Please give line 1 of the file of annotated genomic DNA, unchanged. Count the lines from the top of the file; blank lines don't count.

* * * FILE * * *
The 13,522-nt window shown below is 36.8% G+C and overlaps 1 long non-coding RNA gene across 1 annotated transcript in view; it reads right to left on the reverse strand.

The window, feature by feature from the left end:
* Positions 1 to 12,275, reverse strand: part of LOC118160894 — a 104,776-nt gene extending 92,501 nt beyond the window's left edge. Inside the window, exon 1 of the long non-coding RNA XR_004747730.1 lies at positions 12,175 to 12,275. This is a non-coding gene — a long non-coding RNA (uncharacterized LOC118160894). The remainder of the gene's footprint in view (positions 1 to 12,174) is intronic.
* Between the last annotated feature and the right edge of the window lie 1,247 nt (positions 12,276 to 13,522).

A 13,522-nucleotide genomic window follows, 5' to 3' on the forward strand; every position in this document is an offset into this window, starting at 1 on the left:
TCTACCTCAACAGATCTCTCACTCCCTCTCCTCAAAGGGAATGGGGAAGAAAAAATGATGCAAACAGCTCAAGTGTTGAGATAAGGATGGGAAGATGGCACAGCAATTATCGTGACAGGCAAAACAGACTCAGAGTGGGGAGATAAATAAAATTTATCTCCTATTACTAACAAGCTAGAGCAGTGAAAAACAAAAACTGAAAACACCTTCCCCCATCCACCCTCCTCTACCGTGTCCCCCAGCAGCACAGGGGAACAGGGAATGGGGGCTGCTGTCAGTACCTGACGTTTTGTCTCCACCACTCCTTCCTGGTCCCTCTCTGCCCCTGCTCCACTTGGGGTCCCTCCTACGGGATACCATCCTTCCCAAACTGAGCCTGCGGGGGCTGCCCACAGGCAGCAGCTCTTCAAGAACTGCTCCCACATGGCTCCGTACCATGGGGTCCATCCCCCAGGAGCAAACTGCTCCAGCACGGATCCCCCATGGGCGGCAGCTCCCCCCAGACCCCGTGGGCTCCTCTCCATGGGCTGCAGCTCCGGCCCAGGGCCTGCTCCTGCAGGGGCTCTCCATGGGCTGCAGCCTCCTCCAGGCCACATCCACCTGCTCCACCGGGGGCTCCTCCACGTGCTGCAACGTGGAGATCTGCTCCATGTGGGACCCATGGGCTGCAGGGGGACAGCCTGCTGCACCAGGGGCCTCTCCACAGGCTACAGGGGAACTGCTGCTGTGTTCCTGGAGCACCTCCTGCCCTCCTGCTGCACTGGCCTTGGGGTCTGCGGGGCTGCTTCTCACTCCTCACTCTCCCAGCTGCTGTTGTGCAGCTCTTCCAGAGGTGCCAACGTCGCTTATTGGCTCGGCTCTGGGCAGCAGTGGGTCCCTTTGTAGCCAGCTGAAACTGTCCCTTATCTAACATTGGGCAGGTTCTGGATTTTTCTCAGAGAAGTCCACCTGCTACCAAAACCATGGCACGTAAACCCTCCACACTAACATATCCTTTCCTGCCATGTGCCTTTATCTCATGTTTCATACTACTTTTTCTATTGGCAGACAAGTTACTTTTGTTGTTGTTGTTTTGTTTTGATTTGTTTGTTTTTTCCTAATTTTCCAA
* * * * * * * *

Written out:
The 13,522-nt window shown below is 36.8% G+C and overlaps 1 long non-coding RNA gene across 1 annotated transcript in view; it reads right to left on the reverse strand.